One teacher suggested that exemptions were racially based. Another teacher even suggested, “Some districts swap students for testing” (Public Education Integrity Taskforce, 2001).

In the distortion and corruption that Berliner and Nichols describe as stemming from high-stakes testing, equity is left behind. As IDRA’s executive director, Dr. María “Cuca” Robledo Montecel, has argued about high-stakes testing, “Because they are more likely to attend schools with inadequate resources, minority and low-income students have borne the brunt of the consequences of high-stakes testing” (Robledo Montecel, 2000).

In the GI Forum, et al. vs. Texas Education Agency case, decided in 1999, the Mexican American Legal Defense and Educational Fund provided evidence that the TAAS had a disparate impact on students of color; the test construction process lacked the psychometric properties to rid the test of racial bias; and since the introduction of TAAS, minority students disproportionately had either been retained in the ninth grade or dropped-out.

However, Judge Prado, presiding over the case, ruled that the adverse impact was not caused by the actions of the state, but was probably due to the failure of minority students themselves to close the gap. The Judge also ruled that there was no proof of a causal relationship between the TAAS and dropout rates.

In 2003, data manipulation scandals in a large urban school district (that had just won a prize for high TAKS passing rates) uncovered and brought national attention to the phenomenon of “pushing-out,” or encouraging students to drop out in order to raise test scores.

Allowing high-stakes test scores to become the single indicators of both individual student success or failure and teacher, school and district accountability oversimplifies the broad and very complex context of education. Further, it silences the historical conditions characteristic of so many schools with populations of predominantly students of color, such as persistent lack of resources, high teacher turnover and administrative instability. These conditions are only exacerbated by the sanctions-rewards system of high-stakes testing that threatens schools with closures, reconstitution and private corporate management for failure and at the same time provides incentives and exemptions from civil rights provisions for higher scores without regard for the human cost of harmful practices that may produce those higher scores.

Raising the stakes of testing not only puts accountability and equity at risk, but also it jeopardizes both the public and the education of public education. Despite the fact that the accountability system was supposedly the “tradeoff” for finance equity among districts (Achieve, Inc., 2002), high-stakes testing is continually being expanded as finance equity provisions are placed in jeopardy.

The push for more testing is being made without regard for persistent inequalities in Texas, the educational costs of testing, or the effects of high-stakes on the mental and physical well-being of students. Consequently, the conditions are being set for testing corporations, test-prep companies and private school management companies to capitalize on the fears and anxieties brought about by high-stakes testing.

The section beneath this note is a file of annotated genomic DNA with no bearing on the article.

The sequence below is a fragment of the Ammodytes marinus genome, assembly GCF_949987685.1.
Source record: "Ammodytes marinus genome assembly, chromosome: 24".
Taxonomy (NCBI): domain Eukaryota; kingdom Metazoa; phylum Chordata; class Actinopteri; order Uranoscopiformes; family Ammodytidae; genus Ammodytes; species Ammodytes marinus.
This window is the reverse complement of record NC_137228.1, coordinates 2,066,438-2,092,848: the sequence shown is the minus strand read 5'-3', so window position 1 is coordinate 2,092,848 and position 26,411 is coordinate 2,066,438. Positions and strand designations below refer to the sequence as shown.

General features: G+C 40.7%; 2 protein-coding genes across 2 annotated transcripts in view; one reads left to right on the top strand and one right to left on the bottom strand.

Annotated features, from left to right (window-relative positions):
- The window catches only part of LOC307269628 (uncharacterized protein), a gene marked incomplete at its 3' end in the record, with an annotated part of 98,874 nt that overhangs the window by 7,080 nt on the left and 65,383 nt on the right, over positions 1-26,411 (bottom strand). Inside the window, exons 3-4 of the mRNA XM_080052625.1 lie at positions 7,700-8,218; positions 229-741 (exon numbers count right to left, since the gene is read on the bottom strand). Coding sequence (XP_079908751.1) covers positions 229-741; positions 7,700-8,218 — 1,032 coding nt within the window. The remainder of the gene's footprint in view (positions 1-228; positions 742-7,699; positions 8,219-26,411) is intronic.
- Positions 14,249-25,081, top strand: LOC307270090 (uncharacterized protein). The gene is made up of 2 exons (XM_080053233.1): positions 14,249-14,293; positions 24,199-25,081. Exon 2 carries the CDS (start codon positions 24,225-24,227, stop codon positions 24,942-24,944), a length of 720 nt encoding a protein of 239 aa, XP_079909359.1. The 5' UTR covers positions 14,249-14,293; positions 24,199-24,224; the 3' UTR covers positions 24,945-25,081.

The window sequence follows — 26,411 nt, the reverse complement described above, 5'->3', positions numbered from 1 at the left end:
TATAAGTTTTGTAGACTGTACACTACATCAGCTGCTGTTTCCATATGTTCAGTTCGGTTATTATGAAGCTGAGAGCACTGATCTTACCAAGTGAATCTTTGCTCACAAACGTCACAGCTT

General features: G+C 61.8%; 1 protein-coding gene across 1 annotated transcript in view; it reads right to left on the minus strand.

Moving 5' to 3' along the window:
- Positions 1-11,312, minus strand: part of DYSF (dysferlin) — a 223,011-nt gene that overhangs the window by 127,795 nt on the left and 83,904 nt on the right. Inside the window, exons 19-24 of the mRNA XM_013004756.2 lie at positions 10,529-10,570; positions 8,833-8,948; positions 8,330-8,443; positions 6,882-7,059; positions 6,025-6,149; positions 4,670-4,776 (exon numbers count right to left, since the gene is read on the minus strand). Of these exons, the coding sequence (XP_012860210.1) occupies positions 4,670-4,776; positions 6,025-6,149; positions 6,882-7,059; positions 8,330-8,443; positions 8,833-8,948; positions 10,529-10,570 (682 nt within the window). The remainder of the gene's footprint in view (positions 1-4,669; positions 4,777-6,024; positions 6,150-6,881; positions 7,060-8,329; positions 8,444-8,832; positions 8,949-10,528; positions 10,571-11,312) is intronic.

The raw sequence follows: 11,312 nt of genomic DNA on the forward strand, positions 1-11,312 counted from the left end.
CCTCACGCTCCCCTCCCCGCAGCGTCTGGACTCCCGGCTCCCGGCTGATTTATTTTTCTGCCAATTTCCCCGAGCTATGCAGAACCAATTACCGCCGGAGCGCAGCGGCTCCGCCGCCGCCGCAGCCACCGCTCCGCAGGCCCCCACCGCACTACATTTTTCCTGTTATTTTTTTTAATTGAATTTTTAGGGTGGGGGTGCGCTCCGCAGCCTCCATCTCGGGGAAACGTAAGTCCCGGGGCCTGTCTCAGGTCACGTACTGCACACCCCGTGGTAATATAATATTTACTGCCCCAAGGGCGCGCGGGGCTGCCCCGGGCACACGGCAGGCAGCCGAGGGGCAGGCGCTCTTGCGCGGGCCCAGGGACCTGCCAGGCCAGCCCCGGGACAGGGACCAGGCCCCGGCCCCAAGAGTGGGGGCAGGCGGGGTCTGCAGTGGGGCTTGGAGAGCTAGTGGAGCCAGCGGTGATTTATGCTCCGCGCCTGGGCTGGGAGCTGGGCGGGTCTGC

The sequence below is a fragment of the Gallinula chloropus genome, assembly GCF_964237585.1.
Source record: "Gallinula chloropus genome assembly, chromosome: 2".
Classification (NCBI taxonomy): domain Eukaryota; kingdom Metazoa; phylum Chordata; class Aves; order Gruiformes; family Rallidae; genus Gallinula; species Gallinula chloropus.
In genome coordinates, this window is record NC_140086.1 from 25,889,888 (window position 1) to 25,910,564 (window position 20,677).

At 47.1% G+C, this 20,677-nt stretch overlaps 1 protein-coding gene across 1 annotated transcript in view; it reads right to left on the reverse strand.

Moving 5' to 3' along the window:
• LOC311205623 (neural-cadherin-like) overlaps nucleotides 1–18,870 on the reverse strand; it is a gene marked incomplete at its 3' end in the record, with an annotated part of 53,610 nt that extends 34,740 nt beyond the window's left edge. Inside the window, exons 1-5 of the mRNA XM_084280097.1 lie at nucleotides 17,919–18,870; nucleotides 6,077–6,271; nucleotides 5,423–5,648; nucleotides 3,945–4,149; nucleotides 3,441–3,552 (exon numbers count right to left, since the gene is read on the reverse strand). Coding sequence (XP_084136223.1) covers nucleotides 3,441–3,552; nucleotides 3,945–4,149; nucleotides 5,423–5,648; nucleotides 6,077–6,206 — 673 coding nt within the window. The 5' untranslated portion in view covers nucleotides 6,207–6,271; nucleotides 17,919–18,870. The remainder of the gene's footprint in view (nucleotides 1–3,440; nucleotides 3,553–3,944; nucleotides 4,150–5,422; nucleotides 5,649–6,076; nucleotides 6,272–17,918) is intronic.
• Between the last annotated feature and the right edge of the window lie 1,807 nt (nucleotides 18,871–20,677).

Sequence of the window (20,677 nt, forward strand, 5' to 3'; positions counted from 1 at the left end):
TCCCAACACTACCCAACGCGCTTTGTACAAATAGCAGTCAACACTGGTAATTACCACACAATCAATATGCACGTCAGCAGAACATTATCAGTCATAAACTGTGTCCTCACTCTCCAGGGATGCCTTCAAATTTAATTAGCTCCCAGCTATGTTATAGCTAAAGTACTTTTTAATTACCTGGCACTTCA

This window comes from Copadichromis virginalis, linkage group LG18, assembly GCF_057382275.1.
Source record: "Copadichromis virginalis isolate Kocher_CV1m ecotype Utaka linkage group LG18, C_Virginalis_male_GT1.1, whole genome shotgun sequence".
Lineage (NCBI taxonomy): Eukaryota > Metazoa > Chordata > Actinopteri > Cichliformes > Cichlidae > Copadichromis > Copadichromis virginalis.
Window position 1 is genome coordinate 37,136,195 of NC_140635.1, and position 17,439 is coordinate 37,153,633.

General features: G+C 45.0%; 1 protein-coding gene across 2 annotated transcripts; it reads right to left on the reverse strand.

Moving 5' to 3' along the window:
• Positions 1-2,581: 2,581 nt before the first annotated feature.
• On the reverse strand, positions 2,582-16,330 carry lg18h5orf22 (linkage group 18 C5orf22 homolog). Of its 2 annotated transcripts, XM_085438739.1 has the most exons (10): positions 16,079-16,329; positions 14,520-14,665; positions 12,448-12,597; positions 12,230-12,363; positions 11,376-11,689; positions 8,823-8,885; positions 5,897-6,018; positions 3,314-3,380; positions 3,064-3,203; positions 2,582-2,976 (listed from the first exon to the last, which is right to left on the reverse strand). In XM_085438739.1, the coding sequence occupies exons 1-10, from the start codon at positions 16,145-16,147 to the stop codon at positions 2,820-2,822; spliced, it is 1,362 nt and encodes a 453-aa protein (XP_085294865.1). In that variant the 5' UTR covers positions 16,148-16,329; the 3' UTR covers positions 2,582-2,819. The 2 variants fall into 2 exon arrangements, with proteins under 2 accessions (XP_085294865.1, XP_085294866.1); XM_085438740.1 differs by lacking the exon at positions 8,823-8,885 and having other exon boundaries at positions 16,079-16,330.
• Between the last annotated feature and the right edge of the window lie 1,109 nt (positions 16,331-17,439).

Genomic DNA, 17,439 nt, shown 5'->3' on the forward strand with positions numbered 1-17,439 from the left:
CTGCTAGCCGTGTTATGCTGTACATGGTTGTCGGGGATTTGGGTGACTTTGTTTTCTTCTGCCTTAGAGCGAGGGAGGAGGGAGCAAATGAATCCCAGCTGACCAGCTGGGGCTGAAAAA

Recently, a Princeton Review executive told The Washington Post, “The fear and anxiety associated with changes in the SAT are good for our business” (Dobbs, 2005).

Already, TEA contracts with one testing corporation for more than $57 million, and students may be forced to pass even more tests just to receive credit for completing many of their courses required for graduation.

As one high school teacher asked of the high-stakes testing system: “Who really benefits? It surely isn’t the children.”


Achieve, Inc. Aiming Higher: Meeting the Challenges of Education Reform in Texas (Washington, D.C.: Achieve, Inc., 2002).

Dobbs, M. “New SAT a Boon for Test-Prep Business: Expensive Coaching Debated as Students Prepare for Revised Exam,” Washington Post (Monday, March 7, 2005).

LaCoste-Caputo, J. “They’re Not Going to Take it: Student Rebels Boycott High-Stakes Tests,” San Antonio Express-News (February 19, 2005).

McNeil, L., and A. Valenzuela. “The Harmful Impact of the TAAS System of Testing in Texas: Beneath the Accountability Rhetoric” In Orfield and Kornhaber, eds. Raising Standards or Raising Barriers? Inequality and High-Stakes Testing in Public Education (New York, N.Y.: Century Foundation Press, 2001).

Melhart, K. “Students Stage T-Shirt TAKS Protest,” Ft. Worth Star-Telegram (February 22, 2005).

Nichols, S., and D.C. Berliner. The Inevitable Corruption of Indicators and Educators through High-Stakes Testing (Tempe, Ariz.: Education Policy Studies Laboratory, Arizona State University, 2005).

Public Education Integrity Taskforce. A Report to Comptroller Carole Keeton Rylander (Austin, Texas: Texas Comptroller of Public Accounts, 2001).

Robledo Montecel, M. “TAAS Ruling Troubling,” IDRA Newsletter (San Antonio, Texas: Intercultural Development Research Association, February 2000).

Townsend, B.L. “Testing While Black,” Remedial and Special Education (Vol. 23 Issue 4: 222-230, 2002).

Volanté, L. “Teaching To the Test: What Every Educator and Policy-Maker Should Know,” Canadian Journal of Educational Administration and Policy (Issue #35, September 25, 2004).

Walson, K. “11-year-old Boy Protests TAKS, Refuses to Take this Year’s Exams, Fifth-grader Says Too Much Emphasis is Placed on Tests,” The Monitor (February 25, 2005).

Amanda Walker Johnson, Ph.D., is a research assistant in the IDRA Division of Evaluation Research. Comments and questions may be directed to IDRA via e-mail at feedback@idra.org.

[©2005, IDRA. This article originally appeared in the June- July 2005 IDRA Newsletter by the Intercultural Development Research Association. Permission to reproduce this article is granted provided the article is reprinted in its entirety and proper credit is given to IDRA and the author.]